The show pushes the envelope further with its characters and their respective ids. Interactions between Shinji and Asuka highlight their struggle with adolescence and can be painfully disturbing at times, especially in End of Evangelion (the opening hospital scene is especially hard to forget). Some adult characters resort to sex in order to express their feelings and the show’s illustration of sexual gratification can make audiences squirm in their seats. Psychology aside, one important character’s only source of happiness is knowing she’ll die one day. If this alone doesn’t evidence how apologetically brutal Evangelion is, nothing else will.

Neon Genesis Evangelion takes risks

Neon Genesis Evangelion

It’s clear that Evangelion is a bit of an experiment for Anno and his team, especially when approached from a narrative and thematic perspective. Though the Angels evoke rebellion, the religious symbols associated with them can sometimes appear to be insincere. Similarly, it’s hard to figure out what the moral of the story is, as its conclusion leaves a lot of questions unanswered. Newcomers expecting to see Shinji, Asuka, or any other of the show’s characters redeem themselves by the time the credits roll will be disappointed.

Evangelion‘s philosophic undertones are be interpreted as both meaningful and haphazard. Existentialists may be able to recognize episode 16’s title, “In Sickness Unto Death,” as a direct reference to Søren Kierkegaard’s book of the same name, the likes of which details the philosopher’s interpretation of despair. The show references another philosopher, Arthur Schopenhauer, and his observations on male and female interaction with its fourth episode, “The Hedgehog Dilemma.” Rather than having a philosophical focus, Evangelion picks and chooses the messages it wants to convey. Some fans may find this confusing while others may think it’s brilliant.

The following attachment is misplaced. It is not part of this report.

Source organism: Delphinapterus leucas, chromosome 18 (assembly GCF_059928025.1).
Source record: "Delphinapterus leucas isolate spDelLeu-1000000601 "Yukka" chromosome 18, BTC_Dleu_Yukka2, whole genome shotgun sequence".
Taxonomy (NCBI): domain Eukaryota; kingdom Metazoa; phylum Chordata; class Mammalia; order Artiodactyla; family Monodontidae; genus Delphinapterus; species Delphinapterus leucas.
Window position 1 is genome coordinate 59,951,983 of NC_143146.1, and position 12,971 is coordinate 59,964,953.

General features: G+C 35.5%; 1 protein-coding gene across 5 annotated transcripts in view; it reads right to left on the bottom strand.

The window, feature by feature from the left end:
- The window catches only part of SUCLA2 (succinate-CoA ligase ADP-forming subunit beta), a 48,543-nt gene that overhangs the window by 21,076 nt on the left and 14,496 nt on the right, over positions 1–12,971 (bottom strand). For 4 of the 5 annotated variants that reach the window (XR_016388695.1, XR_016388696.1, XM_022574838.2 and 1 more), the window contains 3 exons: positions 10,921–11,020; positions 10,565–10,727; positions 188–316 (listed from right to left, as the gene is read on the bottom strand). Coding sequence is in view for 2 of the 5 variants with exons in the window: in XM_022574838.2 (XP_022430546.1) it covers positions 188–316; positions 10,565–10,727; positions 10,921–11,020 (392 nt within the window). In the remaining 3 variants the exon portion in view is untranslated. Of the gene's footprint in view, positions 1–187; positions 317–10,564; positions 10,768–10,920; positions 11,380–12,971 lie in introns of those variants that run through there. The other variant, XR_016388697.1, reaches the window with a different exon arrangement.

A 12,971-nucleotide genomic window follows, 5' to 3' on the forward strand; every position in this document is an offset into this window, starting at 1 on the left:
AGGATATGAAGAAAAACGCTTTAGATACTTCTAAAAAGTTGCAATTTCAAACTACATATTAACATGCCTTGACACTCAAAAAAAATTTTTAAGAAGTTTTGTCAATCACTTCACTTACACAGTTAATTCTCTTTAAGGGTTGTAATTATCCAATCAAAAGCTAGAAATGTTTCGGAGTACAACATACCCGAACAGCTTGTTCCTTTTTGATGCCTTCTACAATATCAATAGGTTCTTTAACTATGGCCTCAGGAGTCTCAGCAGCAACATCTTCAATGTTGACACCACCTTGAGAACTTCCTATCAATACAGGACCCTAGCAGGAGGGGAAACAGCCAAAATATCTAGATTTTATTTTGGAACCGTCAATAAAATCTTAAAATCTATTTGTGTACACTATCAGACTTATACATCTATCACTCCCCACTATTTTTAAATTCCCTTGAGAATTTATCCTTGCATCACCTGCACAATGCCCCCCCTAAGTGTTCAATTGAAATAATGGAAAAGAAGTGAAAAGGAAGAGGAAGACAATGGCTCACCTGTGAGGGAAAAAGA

Despite inconsistencies, it’s impossible to not appreciate how the production crew made due with the limited resources available to them. The show’s finale completely throws the precedent established by prior episodes out the window in favor of deep introspection through line drawings, still images, and floating text. When it comes to End of Evangelion, Anno once again chooses to focus on examining the human psyche rather than showering audiences with flashy animations and spectacular fight scenes. In the case of both the series and its films, dread and wonder simultaneously linger with audiences long after the final scene fades from view.

The Neon Genesis Evangelion Netflix debut is cause for celebration, as the show and its sequel films were distributed outside Japan in DVD format years ago. Anyone who wanted to watch the show legally would have to either buy the old DVDs online or import the expensive Blu-ray set.

Since there’s no telling when the show will leave the platform, fans and newcomers should do their best to experience it sooner rather than later. It’s an excellent refresher for next year’s fourth Rebuild film, Evangelion: 3.0+1.0, which hopefully gives the franchise the sendoff it deserves. If it’s half as profound as End of Evangelion, the anime community will be talking about it for decades to come.